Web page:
In podcast episode #13 we discuss a touch subject of slavery , more specifically white slavery .


The phrase "white slavery" was used by Charles Sumner in 1847 to describe the chattel slavery of Christians throughout the Barbary States and primarily in the Algiers, the capitol of Ottoman Algeria.[1] It also encompassed many forms of slavery, including the European concubines often found in Turkish harems.[2]

The term was also used from the beginning of the twentieth century when most of the countries of Europe signed in Paris in 1904 an International Agreement for the suppression of the White Slave Traffic aimed at combating the sale of women who were forced into prostitution in the countries of continental Europe. In the early twentieth century, the term was used against the forced prostitution and sexual slavery of girls who worked in Chicago brothels.

White slave trade

Slavic Slaves

Main articles: Volga trade route and Trade route from the Varangians to the Greeks

The Rus trading slaves with the Khazars: Trade in the East Slavic Camp by Sergei Ivanov (1913)

The Volga trade route was established by the Varangians (Vikings) who settled in Northwestern Russia in the early 9th century. About 10 km (6 mi) south of the Volkhov River entry into Lake Ladoga, they established a settlement called Ladoga (Old Norse: Aldeigjuborg).[3] It connected Northern Europe and Northwestern Russia with the Caspian Sea, via the Volga River. The Rus used this route to trade with Muslim countries on the southern shores of the Caspian Sea, sometimes penetrating as far as Baghdad. The route functioned concurrently with the Dnieper trade route, better known as the trade route from the Varangians to the Greeks, and lost its importance in the 11th century.

Saqaliba originally was used to denote Slavic people, however later it came to denote all European slaves in some Muslim regions like Spain including those abducted from raids on Christian kingdoms of Spain. The Franks started buying slaves from the Slavs and Avar Khaganate while Muslims also came across slaves in the form of mercenaries serving the Byzantine Empire and settlers in addition to among the Khazars. While the trade was dominated by Jewish merchants until 9th century and Italian city states, most Slavic slaves were imported to the Muslim world through the border between Christian and Islamic kingdoms where castration centres were also located instead of the direct route. From there they were sent into Islamic Spain and other Muslim-ruled regions especially North Africa. The saqaliba gained popularity in Umayyad Spain especially as warriors. After the collapse of the Ummayads, they also came to rule over many of the taifas. With the conversion of Eastern Europe, the trade declined and there isn't much textual information on saqaliba after 11th century.[4]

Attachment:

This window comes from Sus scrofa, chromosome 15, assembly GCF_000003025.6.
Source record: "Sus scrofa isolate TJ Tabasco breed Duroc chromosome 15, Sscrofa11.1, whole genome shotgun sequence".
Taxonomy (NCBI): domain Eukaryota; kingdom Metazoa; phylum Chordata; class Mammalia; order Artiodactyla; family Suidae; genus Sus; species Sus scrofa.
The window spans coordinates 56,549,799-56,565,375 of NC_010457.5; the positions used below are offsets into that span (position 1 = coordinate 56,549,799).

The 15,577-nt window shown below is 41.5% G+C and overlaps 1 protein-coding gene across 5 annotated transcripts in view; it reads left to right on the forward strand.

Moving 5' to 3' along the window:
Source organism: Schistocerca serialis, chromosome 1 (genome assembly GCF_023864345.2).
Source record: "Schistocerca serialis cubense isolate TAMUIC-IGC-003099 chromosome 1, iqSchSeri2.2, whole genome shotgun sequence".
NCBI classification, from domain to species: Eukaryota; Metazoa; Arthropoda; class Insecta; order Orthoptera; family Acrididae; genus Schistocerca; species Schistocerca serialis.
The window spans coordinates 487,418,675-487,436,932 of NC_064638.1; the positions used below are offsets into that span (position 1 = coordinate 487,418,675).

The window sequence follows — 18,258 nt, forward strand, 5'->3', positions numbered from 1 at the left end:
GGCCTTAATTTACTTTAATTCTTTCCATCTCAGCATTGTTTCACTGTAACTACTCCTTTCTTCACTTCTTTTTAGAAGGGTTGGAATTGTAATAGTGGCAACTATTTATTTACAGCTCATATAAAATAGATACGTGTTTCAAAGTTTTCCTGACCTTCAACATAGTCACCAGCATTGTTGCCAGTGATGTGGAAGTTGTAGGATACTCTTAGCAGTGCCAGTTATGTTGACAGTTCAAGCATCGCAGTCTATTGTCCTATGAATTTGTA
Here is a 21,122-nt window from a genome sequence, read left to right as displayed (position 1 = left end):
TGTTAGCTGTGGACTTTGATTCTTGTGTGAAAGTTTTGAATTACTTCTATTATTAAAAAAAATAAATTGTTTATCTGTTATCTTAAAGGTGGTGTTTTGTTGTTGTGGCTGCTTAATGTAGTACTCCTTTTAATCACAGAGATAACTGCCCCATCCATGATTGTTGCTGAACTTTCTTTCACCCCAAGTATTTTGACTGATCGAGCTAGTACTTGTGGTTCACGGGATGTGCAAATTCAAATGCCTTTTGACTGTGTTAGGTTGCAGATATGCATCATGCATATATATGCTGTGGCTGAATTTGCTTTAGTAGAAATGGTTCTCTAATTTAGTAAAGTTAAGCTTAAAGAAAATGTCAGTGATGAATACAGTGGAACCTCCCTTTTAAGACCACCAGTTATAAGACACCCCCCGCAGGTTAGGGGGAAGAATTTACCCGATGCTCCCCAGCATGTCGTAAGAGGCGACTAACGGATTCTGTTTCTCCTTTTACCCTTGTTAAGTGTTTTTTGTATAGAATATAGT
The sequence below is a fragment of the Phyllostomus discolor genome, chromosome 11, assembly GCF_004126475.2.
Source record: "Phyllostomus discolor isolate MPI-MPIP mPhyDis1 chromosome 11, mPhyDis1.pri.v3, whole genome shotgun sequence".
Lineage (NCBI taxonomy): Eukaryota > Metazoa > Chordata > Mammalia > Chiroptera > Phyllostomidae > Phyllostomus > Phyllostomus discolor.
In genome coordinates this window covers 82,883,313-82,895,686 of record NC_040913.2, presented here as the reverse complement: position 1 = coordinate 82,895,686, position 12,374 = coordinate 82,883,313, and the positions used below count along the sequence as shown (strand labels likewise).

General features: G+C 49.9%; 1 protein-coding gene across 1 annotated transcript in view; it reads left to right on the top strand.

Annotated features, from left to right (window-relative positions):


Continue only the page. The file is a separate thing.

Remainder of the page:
Central Europe was the most favoured destination for importation of slaves alongside Central Asia and Bilad as-Sudan, though slaves from Northwestern Europe were also valued. This slave trade was controlled mostly by European slave traders. France and Venice were the routes used to send Slavic slaves to Muslim lands and Prague served as a major centre for castration of Slavic captives.[5][6] Emirate of Bari also served as an important port for this trade.[7] Due to the Byzantine Empire and Venice blocking Arab merchants from European ports, they later started importing in slave from the Caucasus and the Caspian Sea.[8]

The Saqaliba were also imported as eunuchs and concubines to Muslim states.[9] The slavery of eunuchs in the Muslim world however was expensive and they thus were given as gifts by rulers. The Saqaliba eunuchs were prominent at the court of Aghlabids and later Fatimids who imported them from Spain. The Fatimids also used other Saqaliba slaves for military purposes.

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